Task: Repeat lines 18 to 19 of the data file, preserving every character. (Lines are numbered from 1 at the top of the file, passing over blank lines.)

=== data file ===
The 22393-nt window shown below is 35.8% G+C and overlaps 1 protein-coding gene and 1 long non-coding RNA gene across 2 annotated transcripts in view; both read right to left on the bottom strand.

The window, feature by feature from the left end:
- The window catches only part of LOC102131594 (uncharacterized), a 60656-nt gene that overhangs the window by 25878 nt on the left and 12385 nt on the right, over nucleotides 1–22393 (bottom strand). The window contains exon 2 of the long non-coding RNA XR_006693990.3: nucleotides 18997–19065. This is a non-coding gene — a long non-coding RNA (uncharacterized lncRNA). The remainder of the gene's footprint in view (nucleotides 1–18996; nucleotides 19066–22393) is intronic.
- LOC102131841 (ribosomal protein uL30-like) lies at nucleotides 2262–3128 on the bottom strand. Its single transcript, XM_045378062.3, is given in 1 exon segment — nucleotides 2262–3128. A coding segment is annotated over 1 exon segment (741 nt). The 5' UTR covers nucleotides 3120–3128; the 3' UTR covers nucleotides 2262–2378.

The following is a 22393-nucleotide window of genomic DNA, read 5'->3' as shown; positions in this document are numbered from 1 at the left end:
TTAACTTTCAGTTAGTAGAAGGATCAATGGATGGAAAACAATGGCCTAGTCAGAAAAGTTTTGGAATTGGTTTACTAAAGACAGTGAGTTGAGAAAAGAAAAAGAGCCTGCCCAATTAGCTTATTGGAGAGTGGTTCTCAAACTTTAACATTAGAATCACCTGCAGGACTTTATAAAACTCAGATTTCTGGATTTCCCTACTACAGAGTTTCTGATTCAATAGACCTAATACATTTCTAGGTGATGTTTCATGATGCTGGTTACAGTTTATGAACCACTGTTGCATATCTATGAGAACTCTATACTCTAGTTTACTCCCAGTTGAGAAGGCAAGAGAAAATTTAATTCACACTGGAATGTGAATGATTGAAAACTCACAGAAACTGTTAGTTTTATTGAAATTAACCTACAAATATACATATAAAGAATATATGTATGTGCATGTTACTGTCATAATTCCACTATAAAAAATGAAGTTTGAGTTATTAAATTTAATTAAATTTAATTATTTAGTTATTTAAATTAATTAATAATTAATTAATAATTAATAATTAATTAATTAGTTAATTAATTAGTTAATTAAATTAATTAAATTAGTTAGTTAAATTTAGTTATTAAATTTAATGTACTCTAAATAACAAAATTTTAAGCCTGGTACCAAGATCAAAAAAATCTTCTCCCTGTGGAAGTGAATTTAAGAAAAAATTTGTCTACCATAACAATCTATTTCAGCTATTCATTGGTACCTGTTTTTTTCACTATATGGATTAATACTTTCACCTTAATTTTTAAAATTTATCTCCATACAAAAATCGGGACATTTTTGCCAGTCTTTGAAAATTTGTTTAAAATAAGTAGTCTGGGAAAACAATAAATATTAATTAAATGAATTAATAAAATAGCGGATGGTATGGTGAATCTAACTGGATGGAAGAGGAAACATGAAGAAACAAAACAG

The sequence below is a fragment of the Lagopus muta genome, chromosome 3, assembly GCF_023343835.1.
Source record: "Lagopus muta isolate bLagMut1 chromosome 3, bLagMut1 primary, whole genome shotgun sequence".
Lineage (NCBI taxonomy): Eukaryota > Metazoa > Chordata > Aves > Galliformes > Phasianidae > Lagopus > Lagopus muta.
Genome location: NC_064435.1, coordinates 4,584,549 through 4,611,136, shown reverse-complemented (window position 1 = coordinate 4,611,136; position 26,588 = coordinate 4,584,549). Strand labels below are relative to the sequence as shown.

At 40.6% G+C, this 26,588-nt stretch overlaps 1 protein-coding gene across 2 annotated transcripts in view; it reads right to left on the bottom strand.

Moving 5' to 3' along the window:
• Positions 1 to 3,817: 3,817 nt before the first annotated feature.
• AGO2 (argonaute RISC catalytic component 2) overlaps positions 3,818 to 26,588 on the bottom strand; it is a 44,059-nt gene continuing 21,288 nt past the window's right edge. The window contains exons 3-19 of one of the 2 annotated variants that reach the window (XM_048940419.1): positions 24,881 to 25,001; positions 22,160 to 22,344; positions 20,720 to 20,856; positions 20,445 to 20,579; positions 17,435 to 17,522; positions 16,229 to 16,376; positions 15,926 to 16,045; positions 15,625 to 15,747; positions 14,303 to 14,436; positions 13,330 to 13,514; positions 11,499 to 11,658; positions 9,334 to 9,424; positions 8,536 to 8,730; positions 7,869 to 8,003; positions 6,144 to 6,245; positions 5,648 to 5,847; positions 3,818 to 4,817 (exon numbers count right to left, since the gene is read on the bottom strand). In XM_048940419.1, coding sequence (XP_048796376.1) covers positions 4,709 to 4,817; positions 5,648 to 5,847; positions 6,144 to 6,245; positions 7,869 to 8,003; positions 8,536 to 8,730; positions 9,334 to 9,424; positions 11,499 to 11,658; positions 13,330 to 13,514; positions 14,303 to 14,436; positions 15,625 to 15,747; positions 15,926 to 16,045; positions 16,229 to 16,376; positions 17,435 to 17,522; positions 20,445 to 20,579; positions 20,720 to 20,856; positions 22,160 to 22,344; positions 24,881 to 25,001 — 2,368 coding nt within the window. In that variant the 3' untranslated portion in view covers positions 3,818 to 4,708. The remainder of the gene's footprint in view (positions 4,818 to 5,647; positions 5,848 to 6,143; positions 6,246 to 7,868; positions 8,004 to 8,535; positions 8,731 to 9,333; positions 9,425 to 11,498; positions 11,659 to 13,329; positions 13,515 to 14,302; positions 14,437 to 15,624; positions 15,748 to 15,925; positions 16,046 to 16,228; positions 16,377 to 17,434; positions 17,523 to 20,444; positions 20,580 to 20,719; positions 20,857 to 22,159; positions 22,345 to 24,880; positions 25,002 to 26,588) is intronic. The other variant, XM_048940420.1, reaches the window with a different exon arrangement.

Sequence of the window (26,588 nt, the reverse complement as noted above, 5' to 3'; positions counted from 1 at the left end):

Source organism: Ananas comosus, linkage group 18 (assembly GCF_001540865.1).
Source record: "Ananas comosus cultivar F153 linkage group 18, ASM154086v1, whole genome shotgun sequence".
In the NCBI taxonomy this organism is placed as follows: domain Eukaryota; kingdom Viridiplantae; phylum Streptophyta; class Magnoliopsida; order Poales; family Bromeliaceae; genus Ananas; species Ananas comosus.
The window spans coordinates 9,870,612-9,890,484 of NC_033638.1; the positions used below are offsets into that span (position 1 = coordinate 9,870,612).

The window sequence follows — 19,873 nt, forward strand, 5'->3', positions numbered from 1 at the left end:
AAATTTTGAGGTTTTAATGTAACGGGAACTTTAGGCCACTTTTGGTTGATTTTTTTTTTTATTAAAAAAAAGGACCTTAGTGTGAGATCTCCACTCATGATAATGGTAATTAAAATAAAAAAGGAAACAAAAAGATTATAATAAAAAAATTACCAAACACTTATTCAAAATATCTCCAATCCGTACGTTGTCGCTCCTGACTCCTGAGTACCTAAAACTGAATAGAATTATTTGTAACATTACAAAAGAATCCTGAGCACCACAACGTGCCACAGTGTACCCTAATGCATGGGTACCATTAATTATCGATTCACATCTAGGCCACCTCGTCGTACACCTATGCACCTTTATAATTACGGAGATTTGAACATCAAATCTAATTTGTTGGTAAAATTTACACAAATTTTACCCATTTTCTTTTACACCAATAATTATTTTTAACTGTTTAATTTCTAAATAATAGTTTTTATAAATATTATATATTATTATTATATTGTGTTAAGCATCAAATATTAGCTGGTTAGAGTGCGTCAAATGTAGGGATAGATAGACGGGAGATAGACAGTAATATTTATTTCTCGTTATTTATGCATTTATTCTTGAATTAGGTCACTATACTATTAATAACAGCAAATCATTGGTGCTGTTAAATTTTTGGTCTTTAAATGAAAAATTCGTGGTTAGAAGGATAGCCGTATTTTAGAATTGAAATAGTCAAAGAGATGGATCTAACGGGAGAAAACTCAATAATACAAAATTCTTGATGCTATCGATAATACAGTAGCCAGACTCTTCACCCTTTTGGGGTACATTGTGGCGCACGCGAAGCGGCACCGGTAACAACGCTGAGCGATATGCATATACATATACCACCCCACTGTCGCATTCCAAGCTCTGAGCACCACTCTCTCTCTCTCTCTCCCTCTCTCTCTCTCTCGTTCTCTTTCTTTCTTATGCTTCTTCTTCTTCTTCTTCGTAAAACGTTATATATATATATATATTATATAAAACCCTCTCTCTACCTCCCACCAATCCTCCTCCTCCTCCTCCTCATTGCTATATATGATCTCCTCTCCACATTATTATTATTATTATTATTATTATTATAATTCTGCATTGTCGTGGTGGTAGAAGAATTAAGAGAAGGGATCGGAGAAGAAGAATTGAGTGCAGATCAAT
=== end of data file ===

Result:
In the NCBI taxonomy this organism is placed as follows: domain Eukaryota; kingdom Viridiplantae; phylum Streptophyta; class Magnoliopsida; order Poales; family Bromeliaceae; genus Ananas; species Ananas comosus.
The window spans coordinates 9,870,612-9,890,484 of NC_033638.1; the positions used below are offsets into that span (position 1 = coordinate 9,870,612).